The treasure of perfectly preserved music

Contributing WriterApril 5, 2014 

I was out for my stroll one recent morning when a greatly gifted man started singing for me. And he had been dead for 25 years.

His heart had quit on him, but that didn’t mean there was no heart left in his music. Roy Orbison sang ballads directly from the heart, and many of them were as sad as his untimely death.

He was a genius with a lyrical voice who gave the world songs like “Only the Lonely,” “Crying” and “Oh, Pretty Woman.”

I was glad to hear him as I walked along the spring streets of a city bursting into bulb bloom. I was in a velvety mood created by the combination of natural oxygen and a brisk walk. I am usually listening to smartphone podcasts when I walk. But on that day I spotted the music loaded into my phone and there was Roy Orbison crooning “Only the Lonely,” a ballad that is sad, profound and beautiful at the same time.

You wouldn’t ordinarily expect a sad song to be so beautiful. What’s beautiful about sadness? Maybe it’s the knowledge that a person can recover from sorrow and go on from there — especially if the regret involves a lost love.

The combination of moods on that spring day made sorrow sound tolerable and even enjoyable as the sun was shining and winter lawns turned green before your eyes.

So I was happy to hear Roy Orbison sing for me once again. And it dawned on me how the song I listened to seemed exactly like Orbison, alive and well. Modern recordings are not rough approximations of a singer’s voice. They are electronic twins of the real person, dead or not.

Orbison was totally tuneful singing his songs the way he would sing them if he were walking at my side, keeping pace, taking his rhythm from a strong, healthy heart.

Of course, that wasn’t possible. He died years ago at age 52 of a heart attack. But not only was he still alive in virtual song the other day, but it was almost like he joined me on my daily walk because my own heart had stopped nearly four years ago. The medics restarted my ticker and a clogged artery was quickly cleared, no damage done.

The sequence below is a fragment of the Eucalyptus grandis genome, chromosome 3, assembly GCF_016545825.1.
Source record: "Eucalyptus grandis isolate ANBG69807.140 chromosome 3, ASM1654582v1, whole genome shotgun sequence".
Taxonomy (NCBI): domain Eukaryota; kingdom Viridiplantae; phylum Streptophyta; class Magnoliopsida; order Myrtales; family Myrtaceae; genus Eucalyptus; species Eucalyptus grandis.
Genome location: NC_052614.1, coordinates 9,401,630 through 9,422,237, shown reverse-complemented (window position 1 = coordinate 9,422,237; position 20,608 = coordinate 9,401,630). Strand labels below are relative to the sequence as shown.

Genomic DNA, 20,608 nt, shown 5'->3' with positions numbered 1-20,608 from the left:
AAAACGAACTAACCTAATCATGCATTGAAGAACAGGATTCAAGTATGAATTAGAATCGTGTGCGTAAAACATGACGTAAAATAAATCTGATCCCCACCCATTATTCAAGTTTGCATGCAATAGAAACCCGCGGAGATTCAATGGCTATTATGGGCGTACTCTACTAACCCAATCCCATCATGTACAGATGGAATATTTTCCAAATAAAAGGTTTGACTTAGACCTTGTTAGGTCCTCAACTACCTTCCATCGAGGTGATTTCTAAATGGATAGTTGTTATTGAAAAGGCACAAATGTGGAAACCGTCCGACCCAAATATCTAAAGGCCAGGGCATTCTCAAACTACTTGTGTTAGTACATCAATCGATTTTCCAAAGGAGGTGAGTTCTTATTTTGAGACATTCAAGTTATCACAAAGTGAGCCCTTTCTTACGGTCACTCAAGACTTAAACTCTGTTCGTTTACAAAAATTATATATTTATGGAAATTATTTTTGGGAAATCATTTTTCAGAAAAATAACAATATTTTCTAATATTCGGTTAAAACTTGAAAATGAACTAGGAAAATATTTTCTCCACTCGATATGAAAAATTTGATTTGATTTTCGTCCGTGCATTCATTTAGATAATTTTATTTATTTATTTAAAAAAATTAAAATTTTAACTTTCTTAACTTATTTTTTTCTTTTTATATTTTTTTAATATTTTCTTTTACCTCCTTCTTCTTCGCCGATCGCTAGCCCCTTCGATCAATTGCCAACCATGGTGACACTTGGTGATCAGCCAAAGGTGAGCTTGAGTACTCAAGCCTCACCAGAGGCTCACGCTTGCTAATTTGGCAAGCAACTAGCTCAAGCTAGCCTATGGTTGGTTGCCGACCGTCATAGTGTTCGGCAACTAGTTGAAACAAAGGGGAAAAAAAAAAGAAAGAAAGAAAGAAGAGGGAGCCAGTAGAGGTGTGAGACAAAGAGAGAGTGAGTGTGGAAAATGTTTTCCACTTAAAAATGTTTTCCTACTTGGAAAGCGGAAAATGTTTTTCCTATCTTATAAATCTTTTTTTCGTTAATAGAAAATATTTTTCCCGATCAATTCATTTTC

The extraordinary thing about my spring Orbison concert was that no such thing had been possible for my grandfather who also enjoyed walking. If my grandfather had been out for a walk and a man he could not see seemed to be singing inside his head, he probably would have freaked out.

Such a thing was impossible when he was a young man. His generation was the first in history to experience the mechanized voices of dead people, especially when the dead people were singing. When he was young, there was no such thing as the phrase “a live concert.” All concerts were live then or they didn’t exist.

Recorded sound did develop a few years after my grandfather’s life began, but any chance of reproducing canned music while strolling along a street at the same time was impossible then.

For most of his life, my grandfather couldn’t have gone for a walk with music unless he was willing to hold an 80-pound waist-high vintage radio to one ear. None of the endless generations of humans prior to that ever experienced a Roy Orbison moment.

And most of them didn’t have to go for a stroll to get any exercise. Their exercise was called backbreaking work.

Their only portable music was the music they made themselves, singing with their workmates and whistling away their cares.

Bill Hall can be contacted at or at 1012 Prospect Ave., Lewiston, ID 83501

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